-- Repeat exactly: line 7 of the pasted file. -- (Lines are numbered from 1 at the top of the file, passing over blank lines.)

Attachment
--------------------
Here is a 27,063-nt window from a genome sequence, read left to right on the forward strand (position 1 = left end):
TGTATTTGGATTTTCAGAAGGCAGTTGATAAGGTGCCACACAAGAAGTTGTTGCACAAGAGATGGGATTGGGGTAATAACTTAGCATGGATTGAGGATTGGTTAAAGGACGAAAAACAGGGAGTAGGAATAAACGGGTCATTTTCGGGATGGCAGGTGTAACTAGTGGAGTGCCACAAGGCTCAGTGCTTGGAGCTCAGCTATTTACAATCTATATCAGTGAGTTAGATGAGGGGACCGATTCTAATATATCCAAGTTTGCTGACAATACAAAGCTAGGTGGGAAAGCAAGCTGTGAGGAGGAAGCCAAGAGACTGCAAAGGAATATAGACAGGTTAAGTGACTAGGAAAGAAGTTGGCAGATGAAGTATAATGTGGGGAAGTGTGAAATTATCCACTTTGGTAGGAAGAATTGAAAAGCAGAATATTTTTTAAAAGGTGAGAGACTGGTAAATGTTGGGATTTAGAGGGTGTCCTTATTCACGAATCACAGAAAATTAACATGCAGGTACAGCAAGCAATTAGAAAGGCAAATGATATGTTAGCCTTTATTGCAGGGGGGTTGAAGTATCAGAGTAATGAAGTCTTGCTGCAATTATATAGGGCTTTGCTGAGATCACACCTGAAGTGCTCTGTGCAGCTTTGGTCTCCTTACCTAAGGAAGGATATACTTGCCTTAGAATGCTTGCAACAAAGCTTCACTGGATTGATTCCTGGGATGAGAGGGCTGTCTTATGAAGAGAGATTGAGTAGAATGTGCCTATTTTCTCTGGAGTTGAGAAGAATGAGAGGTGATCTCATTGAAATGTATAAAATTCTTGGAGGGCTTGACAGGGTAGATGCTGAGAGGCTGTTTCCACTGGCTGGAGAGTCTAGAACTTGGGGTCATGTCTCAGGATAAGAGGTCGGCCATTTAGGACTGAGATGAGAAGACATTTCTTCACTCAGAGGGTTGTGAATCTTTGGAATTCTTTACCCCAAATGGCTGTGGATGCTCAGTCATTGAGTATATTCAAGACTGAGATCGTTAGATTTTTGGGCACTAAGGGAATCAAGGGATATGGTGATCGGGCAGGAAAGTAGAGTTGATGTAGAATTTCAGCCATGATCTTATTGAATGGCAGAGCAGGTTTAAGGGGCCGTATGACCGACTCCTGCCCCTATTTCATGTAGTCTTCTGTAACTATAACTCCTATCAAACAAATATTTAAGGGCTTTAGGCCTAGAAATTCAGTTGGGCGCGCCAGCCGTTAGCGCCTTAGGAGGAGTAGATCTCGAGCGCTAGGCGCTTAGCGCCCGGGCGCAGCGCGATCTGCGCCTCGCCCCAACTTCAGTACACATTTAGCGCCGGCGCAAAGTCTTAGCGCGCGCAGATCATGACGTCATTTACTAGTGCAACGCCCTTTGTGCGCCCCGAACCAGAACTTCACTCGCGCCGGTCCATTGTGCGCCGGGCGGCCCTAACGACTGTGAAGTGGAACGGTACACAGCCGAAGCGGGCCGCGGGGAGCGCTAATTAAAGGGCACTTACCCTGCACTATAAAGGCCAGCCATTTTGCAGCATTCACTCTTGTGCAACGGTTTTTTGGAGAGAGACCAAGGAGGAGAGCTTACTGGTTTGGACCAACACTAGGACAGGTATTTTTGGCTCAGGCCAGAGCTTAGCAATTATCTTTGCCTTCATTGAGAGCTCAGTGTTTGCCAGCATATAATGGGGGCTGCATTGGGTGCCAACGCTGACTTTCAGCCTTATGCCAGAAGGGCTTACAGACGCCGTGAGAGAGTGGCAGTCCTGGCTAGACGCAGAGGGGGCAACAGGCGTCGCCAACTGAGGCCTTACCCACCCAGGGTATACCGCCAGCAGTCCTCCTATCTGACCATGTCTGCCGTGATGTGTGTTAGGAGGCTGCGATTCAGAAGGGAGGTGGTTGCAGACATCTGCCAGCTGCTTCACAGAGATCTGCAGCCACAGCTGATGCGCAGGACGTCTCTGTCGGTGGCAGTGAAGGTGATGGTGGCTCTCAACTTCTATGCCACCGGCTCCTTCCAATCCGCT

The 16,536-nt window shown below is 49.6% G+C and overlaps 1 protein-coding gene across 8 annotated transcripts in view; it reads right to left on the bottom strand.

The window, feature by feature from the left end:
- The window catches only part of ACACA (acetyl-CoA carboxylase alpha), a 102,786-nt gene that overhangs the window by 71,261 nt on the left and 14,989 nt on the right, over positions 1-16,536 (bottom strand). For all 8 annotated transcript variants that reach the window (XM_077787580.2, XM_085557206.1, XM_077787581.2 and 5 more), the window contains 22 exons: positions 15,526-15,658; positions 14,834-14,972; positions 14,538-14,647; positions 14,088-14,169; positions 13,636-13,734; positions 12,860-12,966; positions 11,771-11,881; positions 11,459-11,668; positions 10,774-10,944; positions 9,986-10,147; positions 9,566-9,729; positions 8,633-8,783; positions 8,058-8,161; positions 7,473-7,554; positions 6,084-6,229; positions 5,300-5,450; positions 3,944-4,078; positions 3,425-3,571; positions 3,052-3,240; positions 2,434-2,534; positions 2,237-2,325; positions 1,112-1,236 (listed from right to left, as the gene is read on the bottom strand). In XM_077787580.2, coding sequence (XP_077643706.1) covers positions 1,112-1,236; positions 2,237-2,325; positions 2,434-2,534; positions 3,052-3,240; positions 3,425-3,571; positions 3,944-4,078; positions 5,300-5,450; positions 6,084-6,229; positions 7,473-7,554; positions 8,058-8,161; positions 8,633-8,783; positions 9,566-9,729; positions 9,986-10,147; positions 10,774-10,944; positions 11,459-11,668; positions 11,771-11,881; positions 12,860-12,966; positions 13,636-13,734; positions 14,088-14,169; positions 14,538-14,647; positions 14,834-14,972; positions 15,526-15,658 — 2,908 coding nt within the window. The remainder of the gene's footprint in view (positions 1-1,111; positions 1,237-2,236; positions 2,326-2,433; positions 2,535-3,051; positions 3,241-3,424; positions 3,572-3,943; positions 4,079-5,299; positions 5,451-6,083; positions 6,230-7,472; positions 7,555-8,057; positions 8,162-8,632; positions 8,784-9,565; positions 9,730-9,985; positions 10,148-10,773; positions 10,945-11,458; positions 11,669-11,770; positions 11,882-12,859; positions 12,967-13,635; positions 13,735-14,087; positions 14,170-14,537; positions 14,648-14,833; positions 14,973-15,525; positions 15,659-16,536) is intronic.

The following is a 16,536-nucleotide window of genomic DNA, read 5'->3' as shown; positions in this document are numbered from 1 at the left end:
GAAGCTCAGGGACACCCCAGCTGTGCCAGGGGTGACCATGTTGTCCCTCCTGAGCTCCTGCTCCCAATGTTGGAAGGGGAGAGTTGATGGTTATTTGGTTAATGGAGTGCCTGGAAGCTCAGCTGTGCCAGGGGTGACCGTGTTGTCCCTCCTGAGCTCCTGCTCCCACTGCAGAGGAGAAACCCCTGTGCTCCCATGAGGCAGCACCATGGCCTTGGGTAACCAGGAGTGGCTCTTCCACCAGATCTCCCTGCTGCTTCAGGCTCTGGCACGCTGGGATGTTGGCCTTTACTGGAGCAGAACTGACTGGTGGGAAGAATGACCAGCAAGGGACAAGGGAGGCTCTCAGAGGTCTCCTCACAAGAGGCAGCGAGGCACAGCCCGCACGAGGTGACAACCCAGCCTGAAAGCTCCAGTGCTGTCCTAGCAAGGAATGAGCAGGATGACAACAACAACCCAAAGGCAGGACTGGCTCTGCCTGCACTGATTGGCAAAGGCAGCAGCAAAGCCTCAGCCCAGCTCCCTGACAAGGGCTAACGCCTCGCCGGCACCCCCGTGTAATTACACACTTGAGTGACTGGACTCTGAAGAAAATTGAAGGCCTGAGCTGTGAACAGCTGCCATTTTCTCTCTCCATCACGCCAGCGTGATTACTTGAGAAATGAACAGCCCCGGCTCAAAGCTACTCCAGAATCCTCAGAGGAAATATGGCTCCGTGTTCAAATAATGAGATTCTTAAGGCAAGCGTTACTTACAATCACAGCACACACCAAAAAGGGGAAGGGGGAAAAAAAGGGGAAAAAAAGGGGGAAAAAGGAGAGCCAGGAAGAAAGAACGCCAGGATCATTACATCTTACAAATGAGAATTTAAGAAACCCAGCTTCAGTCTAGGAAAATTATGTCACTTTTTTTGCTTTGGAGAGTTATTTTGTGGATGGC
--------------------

GAAGCTCAGGGACACCCCAGCTGTGCCAGGGGTGACCATGTTGTCCCTCCTGAGCTCCTGCTCCCAATGTTGGAAGGGGAGAGTTGATGGTTATTTGGTTAATGGAGTGCCTGGAAGCTCAGCTGTGCCAGGGGTGACCGTGTTGTCCCTCCTGAGCTCCTGCTCCCACTGCAGAGGAGAAACCCCTGTGCTCCCATGAGGCAGCACCATGGCCTTGGGTAACCAGGAGTGGCTCTTCCACCAGATCTCCCTGCTGCTTCAGGCTCTGGCACGCTGGGATGTTGGCCTTTACTGGAGCAGAACTGACTGGTGGGAAGAATGACCAGCAAGGGACAAGGGAGGCTCTCAGAGGTCTCCTCACAAGAGGCAGCGAGGCACAGCCCGCACGAGGTGACAACCCAGCCTGAAAGCTCCAGTGCTGTCCTAGCAAGGAATGAGCAGGATGACAACAACAACCCAAAGGCAGGACTGGCTCTGCCTGCACTGATTGGCAAAGGCAGCAGCAAAGCCTCAGCCCAGCTCCCTGACAAGGGCTAACGCCTCGCCGGCACCCCCGTGTAATTACACACTTGAGTGACTGGACTCTGAAGAAAATTGAAGGCCTGAGCTGTGAACAGCTGCCATTTTCTCTCTCCATCACGCCAGCGTGATTACTTGAGAAATGAACAGCCCCGGCTCAAAGCTACTCCAGAATCCTCAGAGGAAATATGGCTCCGTGTTCAAATAATGAGATTCTTAAGGCAAGCGTTACTTACAATCACAGCACACACCAAAAAGGGGAAGGGGGAAAAAAAGGGGAAAAAAAGGGGGAAAAAGGAGAGCCAGGAAGAAAGAACGCCAGGATCATTACATCTTACAAATGAGAATTTAAGAAACCCAGCTTCAGTCTAGGAAAATTATGTCACTTTTTTTGCTTTGGAGAGTTATTTTGTGGATGGC